A festival that binds Bengali students and professionals in Chicago

By Madhurita Goswami
Medill Reports

Students and professionals belonging to the Bengali community in Chicago came together for a recent religious and cultural celebration.

Started at the University of Illinois at Chicago (UIC) campus by a group of students in 2007, the celebration is centered around Durga, a Hindu Goddess.

It, however, has turned into “a huge picnic” and “a version of Christmas for Bengalis in Chicago”, according to 26-year-old Indrani Banerjee who is completing her Ph.D. in chemistry at UIC.

Durga Pujo/festival is celebrated in India and Bangladesh in honor of a warrior goddess, who defeated the dark forces. The festival has become an integral part of the social and cultural fabric of West Bengal, an eastern state in India, and is also observed in other locations where Bengalis move in.

Approximately 500 people joined the celebrations in Chicago. The idea is that Bengalis will come together as a community, according to Banerjee, the president of the organizing body.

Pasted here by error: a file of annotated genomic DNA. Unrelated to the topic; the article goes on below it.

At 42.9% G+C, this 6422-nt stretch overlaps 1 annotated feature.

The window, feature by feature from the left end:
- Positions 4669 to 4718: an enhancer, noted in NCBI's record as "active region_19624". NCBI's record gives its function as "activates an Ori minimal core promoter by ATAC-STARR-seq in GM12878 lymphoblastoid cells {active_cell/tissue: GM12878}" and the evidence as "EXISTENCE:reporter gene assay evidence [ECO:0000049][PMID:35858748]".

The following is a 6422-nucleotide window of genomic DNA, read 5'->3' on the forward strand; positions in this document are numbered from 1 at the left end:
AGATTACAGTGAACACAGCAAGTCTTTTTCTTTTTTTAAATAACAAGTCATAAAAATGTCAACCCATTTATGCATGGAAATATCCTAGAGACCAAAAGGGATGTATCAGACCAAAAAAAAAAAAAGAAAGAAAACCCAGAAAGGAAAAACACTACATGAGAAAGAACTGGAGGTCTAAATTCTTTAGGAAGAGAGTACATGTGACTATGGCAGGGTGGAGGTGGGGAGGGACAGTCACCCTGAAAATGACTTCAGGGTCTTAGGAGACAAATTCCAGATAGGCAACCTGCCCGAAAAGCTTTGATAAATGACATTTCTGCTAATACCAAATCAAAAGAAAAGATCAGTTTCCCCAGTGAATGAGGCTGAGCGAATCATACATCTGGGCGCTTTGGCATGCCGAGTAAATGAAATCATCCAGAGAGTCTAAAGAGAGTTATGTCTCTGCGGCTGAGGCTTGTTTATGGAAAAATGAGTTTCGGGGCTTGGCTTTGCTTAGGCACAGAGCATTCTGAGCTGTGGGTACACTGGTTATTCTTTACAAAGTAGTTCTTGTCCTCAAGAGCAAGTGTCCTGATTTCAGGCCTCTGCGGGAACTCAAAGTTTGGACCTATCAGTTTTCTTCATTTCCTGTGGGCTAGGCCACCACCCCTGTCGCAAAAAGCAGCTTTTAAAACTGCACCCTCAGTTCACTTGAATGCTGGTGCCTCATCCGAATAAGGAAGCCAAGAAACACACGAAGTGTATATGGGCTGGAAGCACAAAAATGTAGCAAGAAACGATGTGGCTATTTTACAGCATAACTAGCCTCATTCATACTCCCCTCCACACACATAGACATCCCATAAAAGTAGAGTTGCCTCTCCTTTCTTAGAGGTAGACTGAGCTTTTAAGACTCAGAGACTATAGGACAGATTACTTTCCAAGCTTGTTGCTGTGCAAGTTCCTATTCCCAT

This is the second idol of Durga that has been brought to UIC from Kumortuli, the porters’ quarters in northern Kolkata, by air. The first was handed over to the National Indo American Center near Little India after being worshipped for at least six years. After the celebrations, the idol is taken to the house of a volunteer, where it stays till the next year.
Former students who are now working in Chicago are actively involved with the volunteer-based festival. This provides incoming students a chance to network and find new friends, said Banerjee.
Volunteers include current and former students from different Chicago area universities. Sumit Bhattacharyya (left), an assistant professor of medicine at UIC, who arrived in the US from Kolkata in 1998, has been involved with the event since 2007. “This is about revisiting our growing up years in Kolkata. Students wanted to organize a festival as they couldn’t afford to go to the suburbs for Durga Pujo and they asked for my help,” he said.
The cultural program kicked off with a dance performance by former student Debasmita Paul depicting Durga’s triumph over evil.
The performances included songs in Bengali, Hindi and English by various groups, Bollywood dances and a theatrical act.
Food is one of the most important aspects of the festival, according to Bhattacharyya. This year, the culinary fest included a traditional meal of “khichudi” – an Indian comfort dish made with rice and dal, Indian-Chinese dishes such as chili chicken, biriyani – a mixed rice dish with meat, and fish cooked with mustard.
Photo at top: Bengalis across generations celebrate Durga Pujo in Chicago. (Madhurita Goswami)